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What Aromatherapy Is

Aromatherapy is the use of essential oils to alter mood or improve health. It is generally used to relieve depression and stress, and to achieve a general feeling of well-being. There is no proof that aromatherapy relieves pain.

Aromathearpy oils come from parts of plants, such as from flowers, fruit, grasses, leaves, resins, seeds, and wood.

Practitioners of aromatherapy apply essential oils using several different methods, including he following:

  • Indirect inhalation via a room diffuser or drops of oil placed near the patient (for example, on a  tissue)
  • Direct inhalation used in an individual inhaler (for example, a few drops of essential oil floated on top of hot water to aid a sinus headache)
  • Aromatherapy massage, which is the application to the body of essential oils diluted in a carrier oil.
  • Mixing essential oils in bath salts and lotions or applying them to dressings. 

Aromatherapy practitioners may have different recipes for treating specific conditions, involving various combinations of oils and methods of application. While there are some common used which are more accepted throughout the aromatherapy community, differences in recipes are practitioner-dependent. This lack of standardization has led to poor consistency in research on the effects of aromatherapy, because anecdotal evidence alone or previous experience has driven the choice of oils, and different researchers often choose different oils when studying the same applications.

No studies in the published peer reviewed medical literature discuss aromatherapy as a treatment for people with cancer or other diseases. (For a summary of published results, see the website of the National Cancer Institute at offsite link.  In the search box, type in "Aromatherapy". Look for the document titled "Aromatherapy and Essential Oils"


Training and certification in aromatherapy for lay practitioners is available at several schools throughout the United States.

There are specific courses for licensed health professionals that give nursing or continuing medical education contact hours and include a small research component.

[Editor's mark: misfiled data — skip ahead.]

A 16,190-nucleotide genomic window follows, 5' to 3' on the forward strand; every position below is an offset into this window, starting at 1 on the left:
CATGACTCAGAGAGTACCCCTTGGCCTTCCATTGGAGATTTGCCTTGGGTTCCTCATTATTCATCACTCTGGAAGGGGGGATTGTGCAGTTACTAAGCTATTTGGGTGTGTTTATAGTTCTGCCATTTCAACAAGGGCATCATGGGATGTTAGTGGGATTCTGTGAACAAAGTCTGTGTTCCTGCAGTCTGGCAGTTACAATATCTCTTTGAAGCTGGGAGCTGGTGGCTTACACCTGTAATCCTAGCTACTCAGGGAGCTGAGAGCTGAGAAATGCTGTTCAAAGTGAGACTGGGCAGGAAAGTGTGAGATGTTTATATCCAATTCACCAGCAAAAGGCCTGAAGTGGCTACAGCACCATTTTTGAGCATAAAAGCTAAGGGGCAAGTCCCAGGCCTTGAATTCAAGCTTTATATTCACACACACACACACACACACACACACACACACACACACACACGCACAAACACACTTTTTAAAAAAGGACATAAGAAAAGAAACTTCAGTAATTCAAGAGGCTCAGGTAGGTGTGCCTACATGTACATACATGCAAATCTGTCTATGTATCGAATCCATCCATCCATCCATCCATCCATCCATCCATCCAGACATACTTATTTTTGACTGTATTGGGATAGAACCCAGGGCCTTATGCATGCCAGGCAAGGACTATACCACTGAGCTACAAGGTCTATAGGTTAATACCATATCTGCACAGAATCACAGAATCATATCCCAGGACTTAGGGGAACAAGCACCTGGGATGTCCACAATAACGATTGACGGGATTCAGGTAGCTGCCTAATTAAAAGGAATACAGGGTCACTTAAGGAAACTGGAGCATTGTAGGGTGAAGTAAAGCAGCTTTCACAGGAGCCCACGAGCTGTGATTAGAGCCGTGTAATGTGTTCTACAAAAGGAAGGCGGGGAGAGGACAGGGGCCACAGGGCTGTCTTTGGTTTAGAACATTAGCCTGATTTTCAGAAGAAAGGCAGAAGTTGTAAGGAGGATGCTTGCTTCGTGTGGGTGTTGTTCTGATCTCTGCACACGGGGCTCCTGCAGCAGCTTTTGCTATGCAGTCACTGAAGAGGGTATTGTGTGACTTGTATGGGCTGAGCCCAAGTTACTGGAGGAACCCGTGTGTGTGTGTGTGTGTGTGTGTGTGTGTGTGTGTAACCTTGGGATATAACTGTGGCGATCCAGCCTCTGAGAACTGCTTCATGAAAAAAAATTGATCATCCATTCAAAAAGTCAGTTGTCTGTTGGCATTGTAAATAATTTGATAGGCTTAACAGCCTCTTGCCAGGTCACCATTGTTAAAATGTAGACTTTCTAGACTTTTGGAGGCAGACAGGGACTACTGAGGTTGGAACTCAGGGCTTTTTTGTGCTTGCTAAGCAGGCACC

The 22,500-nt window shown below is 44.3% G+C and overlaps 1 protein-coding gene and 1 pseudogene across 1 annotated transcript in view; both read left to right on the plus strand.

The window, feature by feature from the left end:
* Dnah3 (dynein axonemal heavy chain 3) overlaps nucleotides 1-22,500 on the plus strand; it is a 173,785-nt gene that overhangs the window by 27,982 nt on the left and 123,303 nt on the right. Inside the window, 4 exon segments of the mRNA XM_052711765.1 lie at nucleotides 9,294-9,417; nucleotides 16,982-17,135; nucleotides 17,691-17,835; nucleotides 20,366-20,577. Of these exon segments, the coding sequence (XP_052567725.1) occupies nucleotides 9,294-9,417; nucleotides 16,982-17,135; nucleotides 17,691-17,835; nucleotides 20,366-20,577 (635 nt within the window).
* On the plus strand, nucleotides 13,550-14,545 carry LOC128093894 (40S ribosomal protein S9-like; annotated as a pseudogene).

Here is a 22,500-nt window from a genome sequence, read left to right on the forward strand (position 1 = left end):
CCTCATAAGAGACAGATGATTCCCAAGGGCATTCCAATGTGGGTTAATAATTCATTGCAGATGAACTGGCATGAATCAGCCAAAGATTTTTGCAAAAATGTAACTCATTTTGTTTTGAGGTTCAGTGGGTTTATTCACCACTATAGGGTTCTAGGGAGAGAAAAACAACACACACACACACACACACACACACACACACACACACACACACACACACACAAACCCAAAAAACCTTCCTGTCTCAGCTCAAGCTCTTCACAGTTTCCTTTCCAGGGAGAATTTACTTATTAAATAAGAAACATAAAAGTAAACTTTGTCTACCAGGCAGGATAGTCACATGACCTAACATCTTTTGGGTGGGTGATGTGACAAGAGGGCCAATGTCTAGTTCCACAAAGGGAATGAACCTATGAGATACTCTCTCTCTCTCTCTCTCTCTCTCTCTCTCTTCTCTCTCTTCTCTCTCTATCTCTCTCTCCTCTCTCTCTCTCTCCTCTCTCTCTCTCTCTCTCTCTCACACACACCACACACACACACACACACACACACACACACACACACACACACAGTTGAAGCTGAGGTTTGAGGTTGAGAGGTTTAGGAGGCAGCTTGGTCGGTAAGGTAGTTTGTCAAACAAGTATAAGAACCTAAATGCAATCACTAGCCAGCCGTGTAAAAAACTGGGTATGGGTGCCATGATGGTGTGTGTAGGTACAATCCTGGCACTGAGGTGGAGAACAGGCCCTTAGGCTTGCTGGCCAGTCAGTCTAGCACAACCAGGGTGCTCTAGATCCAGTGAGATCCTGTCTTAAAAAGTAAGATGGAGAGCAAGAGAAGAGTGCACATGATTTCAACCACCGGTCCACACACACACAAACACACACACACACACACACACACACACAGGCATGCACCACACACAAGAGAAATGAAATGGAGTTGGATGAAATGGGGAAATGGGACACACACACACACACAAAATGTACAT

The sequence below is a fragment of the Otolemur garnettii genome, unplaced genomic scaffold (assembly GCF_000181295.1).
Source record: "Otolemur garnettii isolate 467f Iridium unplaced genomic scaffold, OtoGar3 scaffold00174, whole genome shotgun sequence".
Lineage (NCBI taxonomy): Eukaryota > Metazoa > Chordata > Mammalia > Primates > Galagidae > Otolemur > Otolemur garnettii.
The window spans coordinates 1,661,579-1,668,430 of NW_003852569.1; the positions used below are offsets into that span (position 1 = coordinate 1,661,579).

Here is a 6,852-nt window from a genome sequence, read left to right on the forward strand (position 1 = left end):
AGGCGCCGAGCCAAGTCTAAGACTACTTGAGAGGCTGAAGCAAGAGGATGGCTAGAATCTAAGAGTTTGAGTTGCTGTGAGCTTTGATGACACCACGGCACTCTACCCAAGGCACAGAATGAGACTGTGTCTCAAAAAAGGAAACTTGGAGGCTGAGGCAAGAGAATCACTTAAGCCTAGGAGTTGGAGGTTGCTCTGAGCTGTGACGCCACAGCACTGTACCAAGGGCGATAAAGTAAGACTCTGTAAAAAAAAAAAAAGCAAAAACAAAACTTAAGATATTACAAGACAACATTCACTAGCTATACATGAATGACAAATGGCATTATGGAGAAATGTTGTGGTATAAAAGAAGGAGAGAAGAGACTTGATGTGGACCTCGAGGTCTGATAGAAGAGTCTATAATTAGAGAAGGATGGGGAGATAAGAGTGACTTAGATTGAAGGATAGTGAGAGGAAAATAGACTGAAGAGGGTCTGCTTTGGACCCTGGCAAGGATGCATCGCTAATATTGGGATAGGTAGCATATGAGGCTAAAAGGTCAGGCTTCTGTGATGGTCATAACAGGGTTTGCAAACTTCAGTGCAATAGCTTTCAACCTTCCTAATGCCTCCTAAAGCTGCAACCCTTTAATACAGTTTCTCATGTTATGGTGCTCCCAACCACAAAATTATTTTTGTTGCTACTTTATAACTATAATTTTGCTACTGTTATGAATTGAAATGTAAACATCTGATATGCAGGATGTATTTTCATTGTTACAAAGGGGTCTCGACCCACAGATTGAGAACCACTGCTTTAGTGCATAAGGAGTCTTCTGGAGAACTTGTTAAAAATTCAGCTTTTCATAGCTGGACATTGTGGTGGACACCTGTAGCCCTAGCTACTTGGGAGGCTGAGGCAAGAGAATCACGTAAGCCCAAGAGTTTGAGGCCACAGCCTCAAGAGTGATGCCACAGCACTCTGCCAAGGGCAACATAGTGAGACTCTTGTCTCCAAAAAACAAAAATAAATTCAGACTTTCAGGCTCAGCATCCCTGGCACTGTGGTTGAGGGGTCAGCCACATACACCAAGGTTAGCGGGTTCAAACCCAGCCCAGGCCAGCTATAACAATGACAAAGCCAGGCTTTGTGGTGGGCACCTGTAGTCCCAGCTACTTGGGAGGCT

No license is required to practice aromatherapy.

Governing Organizations 

The National Association for Holistic Aromatherapy offsite link (NAHA) and the Alliance of International Aromatherapists offsite link are the two governing bodies for national educational standards for aromatherapists. NAHA is taking steps toward standardizing aromatherapy certification in the United States. Many schools offer certificate programs approved by NAHA. A list of these schools can be found on the NAHA Web site. 

Government Approval

Aromatherapy products do not need approval by the the U.S. Food and Drug Administration because there is no claim for treatment of specific diseases.

On Your Own

To try aromatherapy on your own, place a couple of droplets of an essential oil that interests you into a plug-in diffuser you can purchase at a health food store or on line, or simply put a few drops on a light bulb and turn it on.

To Locate An Aromatherapist

  • Ask your doctor or other medical practitioner
  • If you belong to a support group, check with other members.
  • Look at the website of the Aromatherapy Registration Council offsite link.  Click on "Find An RA"


  • Never take the oils internally. 
  • Some oils applied to the skin can cause a rash.

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